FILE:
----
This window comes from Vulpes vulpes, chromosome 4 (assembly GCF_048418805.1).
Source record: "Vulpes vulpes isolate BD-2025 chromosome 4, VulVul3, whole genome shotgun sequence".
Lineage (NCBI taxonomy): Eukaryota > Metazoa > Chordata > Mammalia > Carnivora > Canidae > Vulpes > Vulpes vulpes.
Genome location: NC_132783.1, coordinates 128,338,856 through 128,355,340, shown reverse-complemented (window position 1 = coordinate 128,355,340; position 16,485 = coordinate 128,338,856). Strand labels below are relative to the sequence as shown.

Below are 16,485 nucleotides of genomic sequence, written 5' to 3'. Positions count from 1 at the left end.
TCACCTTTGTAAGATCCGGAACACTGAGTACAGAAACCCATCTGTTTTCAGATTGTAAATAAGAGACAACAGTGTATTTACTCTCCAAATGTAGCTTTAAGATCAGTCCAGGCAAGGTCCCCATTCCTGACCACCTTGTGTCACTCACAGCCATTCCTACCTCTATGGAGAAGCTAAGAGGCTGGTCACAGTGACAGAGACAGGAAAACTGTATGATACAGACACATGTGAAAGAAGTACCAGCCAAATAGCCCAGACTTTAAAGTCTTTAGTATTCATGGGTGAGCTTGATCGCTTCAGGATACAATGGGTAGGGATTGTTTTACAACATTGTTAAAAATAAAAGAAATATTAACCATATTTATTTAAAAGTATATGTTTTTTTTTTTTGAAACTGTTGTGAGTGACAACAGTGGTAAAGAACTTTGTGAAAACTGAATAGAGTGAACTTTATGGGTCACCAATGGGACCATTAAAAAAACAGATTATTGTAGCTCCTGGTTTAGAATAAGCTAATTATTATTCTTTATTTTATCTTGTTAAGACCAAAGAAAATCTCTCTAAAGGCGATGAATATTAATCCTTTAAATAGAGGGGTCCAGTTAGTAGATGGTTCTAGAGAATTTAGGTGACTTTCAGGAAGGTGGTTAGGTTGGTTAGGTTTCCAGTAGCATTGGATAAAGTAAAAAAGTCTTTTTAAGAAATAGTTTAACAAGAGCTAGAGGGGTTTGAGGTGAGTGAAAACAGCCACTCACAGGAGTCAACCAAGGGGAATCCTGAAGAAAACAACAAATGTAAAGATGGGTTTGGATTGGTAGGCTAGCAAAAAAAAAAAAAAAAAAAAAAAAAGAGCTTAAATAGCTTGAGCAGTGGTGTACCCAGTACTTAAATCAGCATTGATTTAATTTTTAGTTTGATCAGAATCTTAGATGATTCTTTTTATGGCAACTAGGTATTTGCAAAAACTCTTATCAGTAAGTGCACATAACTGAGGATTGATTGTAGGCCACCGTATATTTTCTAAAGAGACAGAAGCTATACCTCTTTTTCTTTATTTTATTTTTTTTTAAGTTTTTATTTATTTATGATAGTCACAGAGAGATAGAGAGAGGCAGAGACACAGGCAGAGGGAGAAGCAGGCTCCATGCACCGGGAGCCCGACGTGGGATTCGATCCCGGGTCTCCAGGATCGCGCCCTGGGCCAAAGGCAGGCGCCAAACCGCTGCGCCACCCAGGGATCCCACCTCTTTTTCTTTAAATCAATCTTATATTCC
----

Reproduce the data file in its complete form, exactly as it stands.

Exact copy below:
This window comes from Vulpes vulpes, chromosome 4 (assembly GCF_048418805.1).
Source record: "Vulpes vulpes isolate BD-2025 chromosome 4, VulVul3, whole genome shotgun sequence".
Lineage (NCBI taxonomy): Eukaryota > Metazoa > Chordata > Mammalia > Carnivora > Canidae > Vulpes > Vulpes vulpes.
Genome location: NC_132783.1, coordinates 128,338,856 through 128,355,340, shown reverse-complemented (window position 1 = coordinate 128,355,340; position 16,485 = coordinate 128,338,856). Strand labels below are relative to the sequence as shown.

Below are 16,485 nucleotides of genomic sequence, written 5' to 3'. Positions count from 1 at the left end.
TCACCTTTGTAAGATCCGGAACACTGAGTACAGAAACCCATCTGTTTTCAGATTGTAAATAAGAGACAACAGTGTATTTACTCTCCAAATGTAGCTTTAAGATCAGTCCAGGCAAGGTCCCCATTCCTGACCACCTTGTGTCACTCACAGCCATTCCTACCTCTATGGAGAAGCTAAGAGGCTGGTCACAGTGACAGAGACAGGAAAACTGTATGATACAGACACATGTGAAAGAAGTACCAGCCAAATAGCCCAGACTTTAAAGTCTTTAGTATTCATGGGTGAGCTTGATCGCTTCAGGATACAATGGGTAGGGATTGTTTTACAACATTGTTAAAAATAAAAGAAATATTAACCATATTTATTTAAAAGTATATGTTTTTTTTTTTTGAAACTGTTGTGAGTGACAACAGTGGTAAAGAACTTTGTGAAAACTGAATAGAGTGAACTTTATGGGTCACCAATGGGACCATTAAAAAAACAGATTATTGTAGCTCCTGGTTTAGAATAAGCTAATTATTATTCTTTATTTTATCTTGTTAAGACCAAAGAAAATCTCTCTAAAGGCGATGAATATTAATCCTTTAAATAGAGGGGTCCAGTTAGTAGATGGTTCTAGAGAATTTAGGTGACTTTCAGGAAGGTGGTTAGGTTGGTTAGGTTTCCAGTAGCATTGGATAAAGTAAAAAAGTCTTTTTAAGAAATAGTTTAACAAGAGCTAGAGGGGTTTGAGGTGAGTGAAAACAGCCACTCACAGGAGTCAACCAAGGGGAATCCTGAAGAAAACAACAAATGTAAAGATGGGTTTGGATTGGTAGGCTAGCAAAAAAAAAAAAAAAAAAAAAAAAAGAGCTTAAATAGCTTGAGCAGTGGTGTACCCAGTACTTAAATCAGCATTGATTTAATTTTTAGTTTGATCAGAATCTTAGATGATTCTTTTTATGGCAACTAGGTATTTGCAAAAACTCTTATCAGTAAGTGCACATAACTGAGGATTGATTGTAGGCCACCGTATATTTTCTAAAGAGACAGAAGCTATACCTCTTTTTCTTTATTTTATTTTTTTTTAAGTTTTTATTTATTTATGATAGTCACAGAGAGATAGAGAGAGGCAGAGACACAGGCAGAGGGAGAAGCAGGCTCCATGCACCGGGAGCCCGACGTGGGATTCGATCCCGGGTCTCCAGGATCGCGCCCTGGGCCAAAGGCAGGCGCCAAACCGCTGCGCCACCCAGGGATCCCACCTCTTTTTCTTTAAATCAATCTTATATTCC